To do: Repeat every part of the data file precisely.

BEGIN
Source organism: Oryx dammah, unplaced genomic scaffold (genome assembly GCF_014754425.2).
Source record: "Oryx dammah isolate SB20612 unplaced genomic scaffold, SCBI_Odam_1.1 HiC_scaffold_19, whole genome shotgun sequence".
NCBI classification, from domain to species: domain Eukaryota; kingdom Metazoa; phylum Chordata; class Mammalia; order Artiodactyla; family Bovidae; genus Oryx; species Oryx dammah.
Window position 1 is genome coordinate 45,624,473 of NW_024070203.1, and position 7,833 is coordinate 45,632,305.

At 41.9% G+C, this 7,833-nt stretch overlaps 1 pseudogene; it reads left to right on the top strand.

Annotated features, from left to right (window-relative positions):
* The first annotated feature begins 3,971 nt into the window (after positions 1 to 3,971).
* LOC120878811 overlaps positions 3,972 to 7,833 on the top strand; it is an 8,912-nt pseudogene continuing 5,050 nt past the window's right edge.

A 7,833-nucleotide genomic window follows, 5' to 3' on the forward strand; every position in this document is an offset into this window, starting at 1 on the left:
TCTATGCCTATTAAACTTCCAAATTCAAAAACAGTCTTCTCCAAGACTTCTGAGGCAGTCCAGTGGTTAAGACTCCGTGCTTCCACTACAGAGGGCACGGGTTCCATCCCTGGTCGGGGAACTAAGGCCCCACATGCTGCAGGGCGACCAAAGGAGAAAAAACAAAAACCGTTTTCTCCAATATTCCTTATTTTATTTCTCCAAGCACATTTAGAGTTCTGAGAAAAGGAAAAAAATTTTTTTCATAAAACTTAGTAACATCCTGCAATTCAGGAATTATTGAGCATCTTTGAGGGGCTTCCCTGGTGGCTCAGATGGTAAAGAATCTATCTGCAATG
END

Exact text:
Source organism: Oryx dammah, unplaced genomic scaffold (genome assembly GCF_014754425.2).
Source record: "Oryx dammah isolate SB20612 unplaced genomic scaffold, SCBI_Odam_1.1 HiC_scaffold_19, whole genome shotgun sequence".
NCBI classification, from domain to species: domain Eukaryota; kingdom Metazoa; phylum Chordata; class Mammalia; order Artiodactyla; family Bovidae; genus Oryx; species Oryx dammah.
Window position 1 is genome coordinate 45,624,473 of NW_024070203.1, and position 7,833 is coordinate 45,632,305.

At 41.9% G+C, this 7,833-nt stretch overlaps 1 pseudogene; it reads left to right on the top strand.

Annotated features, from left to right (window-relative positions):
* The first annotated feature begins 3,971 nt into the window (after positions 1 to 3,971).
* LOC120878811 overlaps positions 3,972 to 7,833 on the top strand; it is an 8,912-nt pseudogene continuing 5,050 nt past the window's right edge.

A 7,833-nucleotide genomic window follows, 5' to 3' on the forward strand; every position in this document is an offset into this window, starting at 1 on the left:
TCTATGCCTATTAAACTTCCAAATTCAAAAACAGTCTTCTCCAAGACTTCTGAGGCAGTCCAGTGGTTAAGACTCCGTGCTTCCACTACAGAGGGCACGGGTTCCATCCCTGGTCGGGGAACTAAGGCCCCACATGCTGCAGGGCGACCAAAGGAGAAAAAACAAAAACCGTTTTCTCCAATATTCCTTATTTTATTTCTCCAAGCACATTTAGAGTTCTGAGAAAAGGAAAAAAATTTTTTTCATAAAACTTAGTAACATCCTGCAATTCAGGAATTATTGAGCATCTTTGAGGGGCTTCCCTGGTGGCTCAGATGGTAAAGAATCTATCTGCAATG